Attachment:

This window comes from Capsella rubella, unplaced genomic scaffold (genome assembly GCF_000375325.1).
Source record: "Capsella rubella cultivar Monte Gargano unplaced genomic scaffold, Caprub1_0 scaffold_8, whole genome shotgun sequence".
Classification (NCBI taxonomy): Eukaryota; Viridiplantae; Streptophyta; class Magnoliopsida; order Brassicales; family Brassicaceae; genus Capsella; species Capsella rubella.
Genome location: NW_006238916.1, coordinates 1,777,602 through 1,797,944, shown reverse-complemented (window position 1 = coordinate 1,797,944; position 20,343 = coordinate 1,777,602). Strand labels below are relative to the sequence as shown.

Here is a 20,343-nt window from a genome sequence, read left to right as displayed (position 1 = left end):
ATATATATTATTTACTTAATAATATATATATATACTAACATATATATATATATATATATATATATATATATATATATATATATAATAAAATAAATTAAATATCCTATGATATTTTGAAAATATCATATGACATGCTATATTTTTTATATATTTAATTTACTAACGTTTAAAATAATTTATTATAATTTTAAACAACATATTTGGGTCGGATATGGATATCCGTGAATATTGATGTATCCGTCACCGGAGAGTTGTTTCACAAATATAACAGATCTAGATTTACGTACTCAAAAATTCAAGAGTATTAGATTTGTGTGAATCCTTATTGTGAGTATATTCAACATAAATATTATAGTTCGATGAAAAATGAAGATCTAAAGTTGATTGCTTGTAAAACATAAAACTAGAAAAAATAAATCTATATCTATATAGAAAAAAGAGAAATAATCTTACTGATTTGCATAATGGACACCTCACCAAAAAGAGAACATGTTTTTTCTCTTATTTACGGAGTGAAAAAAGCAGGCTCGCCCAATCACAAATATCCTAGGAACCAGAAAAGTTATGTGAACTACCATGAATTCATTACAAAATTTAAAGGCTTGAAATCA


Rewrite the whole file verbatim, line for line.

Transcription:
This window comes from Capsella rubella, unplaced genomic scaffold (genome assembly GCF_000375325.1).
Source record: "Capsella rubella cultivar Monte Gargano unplaced genomic scaffold, Caprub1_0 scaffold_8, whole genome shotgun sequence".
Classification (NCBI taxonomy): Eukaryota; Viridiplantae; Streptophyta; class Magnoliopsida; order Brassicales; family Brassicaceae; genus Capsella; species Capsella rubella.
Genome location: NW_006238916.1, coordinates 1,777,602 through 1,797,944, shown reverse-complemented (window position 1 = coordinate 1,797,944; position 20,343 = coordinate 1,777,602). Strand labels below are relative to the sequence as shown.

Here is a 20,343-nt window from a genome sequence, read left to right as displayed (position 1 = left end):
ATATATATTATTTACTTAATAATATATATATATACTAACATATATATATATATATATATATATATATATATATATATATATATAATAAAATAAATTAAATATCCTATGATATTTTGAAAATATCATATGACATGCTATATTTTTTATATATTTAATTTACTAACGTTTAAAATAATTTATTATAATTTTAAACAACATATTTGGGTCGGATATGGATATCCGTGAATATTGATGTATCCGTCACCGGAGAGTTGTTTCACAAATATAACAGATCTAGATTTACGTACTCAAAAATTCAAGAGTATTAGATTTGTGTGAATCCTTATTGTGAGTATATTCAACATAAATATTATAGTTCGATGAAAAATGAAGATCTAAAGTTGATTGCTTGTAAAACATAAAACTAGAAAAAATAAATCTATATCTATATAGAAAAAAGAGAAATAATCTTACTGATTTGCATAATGGACACCTCACCAAAAAGAGAACATGTTTTTTCTCTTATTTACGGAGTGAAAAAAGCAGGCTCGCCCAATCACAAATATCCTAGGAACCAGAAAAGTTATGTGAACTACCATGAATTCATTACAAAATTTAAAGGCTTGAAATCA